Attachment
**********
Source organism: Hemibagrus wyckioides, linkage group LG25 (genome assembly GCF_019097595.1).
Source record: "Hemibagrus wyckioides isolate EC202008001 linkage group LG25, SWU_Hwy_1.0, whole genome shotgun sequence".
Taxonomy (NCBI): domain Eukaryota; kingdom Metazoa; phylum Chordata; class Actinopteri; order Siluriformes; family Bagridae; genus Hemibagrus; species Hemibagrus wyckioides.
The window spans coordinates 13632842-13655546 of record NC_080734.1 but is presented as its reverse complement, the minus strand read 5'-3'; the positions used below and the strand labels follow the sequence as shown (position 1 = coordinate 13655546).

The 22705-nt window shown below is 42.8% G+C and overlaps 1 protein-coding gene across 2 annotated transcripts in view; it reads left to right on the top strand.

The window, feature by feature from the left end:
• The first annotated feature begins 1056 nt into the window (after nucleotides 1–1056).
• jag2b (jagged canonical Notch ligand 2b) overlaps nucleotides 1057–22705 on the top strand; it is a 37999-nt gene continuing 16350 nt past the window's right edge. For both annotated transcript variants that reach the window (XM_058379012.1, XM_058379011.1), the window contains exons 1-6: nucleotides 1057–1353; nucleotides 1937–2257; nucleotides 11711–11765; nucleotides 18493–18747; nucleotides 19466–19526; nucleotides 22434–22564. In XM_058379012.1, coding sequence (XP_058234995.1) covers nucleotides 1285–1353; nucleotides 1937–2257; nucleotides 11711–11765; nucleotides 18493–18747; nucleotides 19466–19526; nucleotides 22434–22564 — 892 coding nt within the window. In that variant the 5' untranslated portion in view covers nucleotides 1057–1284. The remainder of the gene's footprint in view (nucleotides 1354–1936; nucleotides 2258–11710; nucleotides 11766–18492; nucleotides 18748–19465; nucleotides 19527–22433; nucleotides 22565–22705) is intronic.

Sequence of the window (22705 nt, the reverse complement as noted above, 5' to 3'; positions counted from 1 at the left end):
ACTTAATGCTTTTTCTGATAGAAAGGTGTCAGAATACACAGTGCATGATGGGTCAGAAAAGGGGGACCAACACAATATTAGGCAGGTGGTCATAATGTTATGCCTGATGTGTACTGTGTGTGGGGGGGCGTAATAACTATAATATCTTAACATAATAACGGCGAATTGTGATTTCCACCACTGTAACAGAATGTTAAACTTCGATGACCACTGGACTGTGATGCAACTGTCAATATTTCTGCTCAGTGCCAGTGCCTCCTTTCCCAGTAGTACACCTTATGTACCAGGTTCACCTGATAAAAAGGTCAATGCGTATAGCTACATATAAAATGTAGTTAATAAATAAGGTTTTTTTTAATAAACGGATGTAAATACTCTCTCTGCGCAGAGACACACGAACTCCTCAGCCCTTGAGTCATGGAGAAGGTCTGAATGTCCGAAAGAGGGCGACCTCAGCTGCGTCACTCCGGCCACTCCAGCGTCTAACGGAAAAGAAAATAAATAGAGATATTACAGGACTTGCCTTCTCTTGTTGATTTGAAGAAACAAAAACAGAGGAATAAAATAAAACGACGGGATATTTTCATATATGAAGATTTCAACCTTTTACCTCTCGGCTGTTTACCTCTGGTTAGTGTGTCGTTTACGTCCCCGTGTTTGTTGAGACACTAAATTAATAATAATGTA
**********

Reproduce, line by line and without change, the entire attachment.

Source organism: Hemibagrus wyckioides, linkage group LG25 (genome assembly GCF_019097595.1).
Source record: "Hemibagrus wyckioides isolate EC202008001 linkage group LG25, SWU_Hwy_1.0, whole genome shotgun sequence".
Taxonomy (NCBI): domain Eukaryota; kingdom Metazoa; phylum Chordata; class Actinopteri; order Siluriformes; family Bagridae; genus Hemibagrus; species Hemibagrus wyckioides.
The window spans coordinates 13632842-13655546 of record NC_080734.1 but is presented as its reverse complement, the minus strand read 5'-3'; the positions used below and the strand labels follow the sequence as shown (position 1 = coordinate 13655546).

The 22705-nt window shown below is 42.8% G+C and overlaps 1 protein-coding gene across 2 annotated transcripts in view; it reads left to right on the top strand.

The window, feature by feature from the left end:
• The first annotated feature begins 1056 nt into the window (after nucleotides 1–1056).
• jag2b (jagged canonical Notch ligand 2b) overlaps nucleotides 1057–22705 on the top strand; it is a 37999-nt gene continuing 16350 nt past the window's right edge. For both annotated transcript variants that reach the window (XM_058379012.1, XM_058379011.1), the window contains exons 1-6: nucleotides 1057–1353; nucleotides 1937–2257; nucleotides 11711–11765; nucleotides 18493–18747; nucleotides 19466–19526; nucleotides 22434–22564. In XM_058379012.1, coding sequence (XP_058234995.1) covers nucleotides 1285–1353; nucleotides 1937–2257; nucleotides 11711–11765; nucleotides 18493–18747; nucleotides 19466–19526; nucleotides 22434–22564 — 892 coding nt within the window. In that variant the 5' untranslated portion in view covers nucleotides 1057–1284. The remainder of the gene's footprint in view (nucleotides 1354–1936; nucleotides 2258–11710; nucleotides 11766–18492; nucleotides 18748–19465; nucleotides 19527–22433; nucleotides 22565–22705) is intronic.

Sequence of the window (22705 nt, the reverse complement as noted above, 5' to 3'; positions counted from 1 at the left end):
ACTTAATGCTTTTTCTGATAGAAAGGTGTCAGAATACACAGTGCATGATGGGTCAGAAAAGGGGGACCAACACAATATTAGGCAGGTGGTCATAATGTTATGCCTGATGTGTACTGTGTGTGGGGGGGCGTAATAACTATAATATCTTAACATAATAACGGCGAATTGTGATTTCCACCACTGTAACAGAATGTTAAACTTCGATGACCACTGGACTGTGATGCAACTGTCAATATTTCTGCTCAGTGCCAGTGCCTCCTTTCCCAGTAGTACACCTTATGTACCAGGTTCACCTGATAAAAAGGTCAATGCGTATAGCTACATATAAAATGTAGTTAATAAATAAGGTTTTTTTTAATAAACGGATGTAAATACTCTCTCTGCGCAGAGACACACGAACTCCTCAGCCCTTGAGTCATGGAGAAGGTCTGAATGTCCGAAAGAGGGCGACCTCAGCTGCGTCACTCCGGCCACTCCAGCGTCTAACGGAAAAGAAAATAAATAGAGATATTACAGGACTTGCCTTCTCTTGTTGATTTGAAGAAACAAAAACAGAGGAATAAAATAAAACGACGGGATATTTTCATATATGAAGATTTCAACCTTTTACCTCTCGGCTGTTTACCTCTGGTTAGTGTGTCGTTTACGTCCCCGTGTTTGTTGAGACACTAAATTAATAATAATGTA